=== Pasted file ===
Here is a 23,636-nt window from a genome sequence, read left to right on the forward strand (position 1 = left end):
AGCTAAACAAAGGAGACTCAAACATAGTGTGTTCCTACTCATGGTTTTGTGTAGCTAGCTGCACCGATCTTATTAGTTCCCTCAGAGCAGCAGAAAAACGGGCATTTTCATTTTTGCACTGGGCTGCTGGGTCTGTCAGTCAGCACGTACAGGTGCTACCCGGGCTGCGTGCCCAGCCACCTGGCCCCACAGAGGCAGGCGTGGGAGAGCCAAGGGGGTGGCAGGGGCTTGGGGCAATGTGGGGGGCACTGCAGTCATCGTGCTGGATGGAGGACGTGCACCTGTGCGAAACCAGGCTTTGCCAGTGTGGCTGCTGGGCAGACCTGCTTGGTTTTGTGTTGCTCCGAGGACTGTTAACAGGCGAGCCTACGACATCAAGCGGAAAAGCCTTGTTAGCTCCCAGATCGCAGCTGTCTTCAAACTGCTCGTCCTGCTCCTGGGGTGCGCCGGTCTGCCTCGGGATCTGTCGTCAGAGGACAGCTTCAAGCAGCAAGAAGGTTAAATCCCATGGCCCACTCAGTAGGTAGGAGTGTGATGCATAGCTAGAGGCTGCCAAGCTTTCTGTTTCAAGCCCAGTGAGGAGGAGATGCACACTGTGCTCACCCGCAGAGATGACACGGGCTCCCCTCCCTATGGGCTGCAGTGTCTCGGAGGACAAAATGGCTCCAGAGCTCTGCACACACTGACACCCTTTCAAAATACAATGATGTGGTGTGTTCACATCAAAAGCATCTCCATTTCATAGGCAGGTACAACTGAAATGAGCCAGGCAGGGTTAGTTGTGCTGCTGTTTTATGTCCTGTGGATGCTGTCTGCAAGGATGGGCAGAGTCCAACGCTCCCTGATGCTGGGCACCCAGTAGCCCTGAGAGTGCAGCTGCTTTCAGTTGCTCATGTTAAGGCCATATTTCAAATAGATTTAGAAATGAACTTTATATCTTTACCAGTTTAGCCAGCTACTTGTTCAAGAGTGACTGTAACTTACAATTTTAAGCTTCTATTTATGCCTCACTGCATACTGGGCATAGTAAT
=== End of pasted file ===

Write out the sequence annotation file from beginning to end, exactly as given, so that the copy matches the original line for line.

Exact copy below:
Here is a 23,636-nt window from a genome sequence, read left to right on the forward strand (position 1 = left end):
AGCTAAACAAAGGAGACTCAAACATAGTGTGTTCCTACTCATGGTTTTGTGTAGCTAGCTGCACCGATCTTATTAGTTCCCTCAGAGCAGCAGAAAAACGGGCATTTTCATTTTTGCACTGGGCTGCTGGGTCTGTCAGTCAGCACGTACAGGTGCTACCCGGGCTGCGTGCCCAGCCACCTGGCCCCACAGAGGCAGGCGTGGGAGAGCCAAGGGGGTGGCAGGGGCTTGGGGCAATGTGGGGGGCACTGCAGTCATCGTGCTGGATGGAGGACGTGCACCTGTGCGAAACCAGGCTTTGCCAGTGTGGCTGCTGGGCAGACCTGCTTGGTTTTGTGTTGCTCCGAGGACTGTTAACAGGCGAGCCTACGACATCAAGCGGAAAAGCCTTGTTAGCTCCCAGATCGCAGCTGTCTTCAAACTGCTCGTCCTGCTCCTGGGGTGCGCCGGTCTGCCTCGGGATCTGTCGTCAGAGGACAGCTTCAAGCAGCAAGAAGGTTAAATCCCATGGCCCACTCAGTAGGTAGGAGTGTGATGCATAGCTAGAGGCTGCCAAGCTTTCTGTTTCAAGCCCAGTGAGGAGGAGATGCACACTGTGCTCACCCGCAGAGATGACACGGGCTCCCCTCCCTATGGGCTGCAGTGTCTCGGAGGACAAAATGGCTCCAGAGCTCTGCACACACTGACACCCTTTCAAAATACAATGATGTGGTGTGTTCACATCAAAAGCATCTCCATTTCATAGGCAGGTACAACTGAAATGAGCCAGGCAGGGTTAGTTGTGCTGCTGTTTTATGTCCTGTGGATGCTGTCTGCAAGGATGGGCAGAGTCCAACGCTCCCTGATGCTGGGCACCCAGTAGCCCTGAGAGTGCAGCTGCTTTCAGTTGCTCATGTTAAGGCCATATTTCAAATAGATTTAGAAATGAACTTTATATCTTTACCAGTTTAGCCAGCTACTTGTTCAAGAGTGACTGTAACTTACAATTTTAAGCTTCTATTTATGCCTCACTGCATACTGGGCATAGTAAT